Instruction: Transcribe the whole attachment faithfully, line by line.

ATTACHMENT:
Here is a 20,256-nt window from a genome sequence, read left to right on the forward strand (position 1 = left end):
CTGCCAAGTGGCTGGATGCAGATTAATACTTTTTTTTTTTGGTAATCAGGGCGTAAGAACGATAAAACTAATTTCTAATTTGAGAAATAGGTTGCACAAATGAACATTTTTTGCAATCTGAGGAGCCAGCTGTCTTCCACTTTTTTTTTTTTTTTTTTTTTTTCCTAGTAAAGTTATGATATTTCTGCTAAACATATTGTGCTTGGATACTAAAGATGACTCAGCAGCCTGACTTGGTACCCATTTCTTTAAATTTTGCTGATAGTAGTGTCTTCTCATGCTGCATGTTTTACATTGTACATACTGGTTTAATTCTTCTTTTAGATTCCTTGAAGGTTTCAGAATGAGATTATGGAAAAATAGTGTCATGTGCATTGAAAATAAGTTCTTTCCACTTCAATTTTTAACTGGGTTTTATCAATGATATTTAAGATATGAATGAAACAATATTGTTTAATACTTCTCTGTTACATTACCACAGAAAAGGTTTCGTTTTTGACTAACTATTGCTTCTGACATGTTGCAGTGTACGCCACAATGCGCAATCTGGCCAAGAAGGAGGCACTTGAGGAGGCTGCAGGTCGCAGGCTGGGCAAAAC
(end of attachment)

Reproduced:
Here is a 20,256-nt window from a genome sequence, read left to right on the forward strand (position 1 = left end):
CTGCCAAGTGGCTGGATGCAGATTAATACTTTTTTTTTTTGGTAATCAGGGCGTAAGAACGATAAAACTAATTTCTAATTTGAGAAATAGGTTGCACAAATGAACATTTTTTGCAATCTGAGGAGCCAGCTGTCTTCCACTTTTTTTTTTTTTTTTTTTTTTTCCTAGTAAAGTTATGATATTTCTGCTAAACATATTGTGCTTGGATACTAAAGATGACTCAGCAGCCTGACTTGGTACCCATTTCTTTAAATTTTGCTGATAGTAGTGTCTTCTCATGCTGCATGTTTTACATTGTACATACTGGTTTAATTCTTCTTTTAGATTCCTTGAAGGTTTCAGAATGAGATTATGGAAAAATAGTGTCATGTGCATTGAAAATAAGTTCTTTCCACTTCAATTTTTAACTGGGTTTTATCAATGATATTTAAGATATGAATGAAACAATATTGTTTAATACTTCTCTGTTACATTACCACAGAAAAGGTTTCGTTTTTGACTAACTATTGCTTCTGACATGTTGCAGTGTACGCCACAATGCGCAATCTGGCCAAGAAGGAGGCACTTGAGGAGGCTGCAGGTCGCAGGCTGGGCAAAAC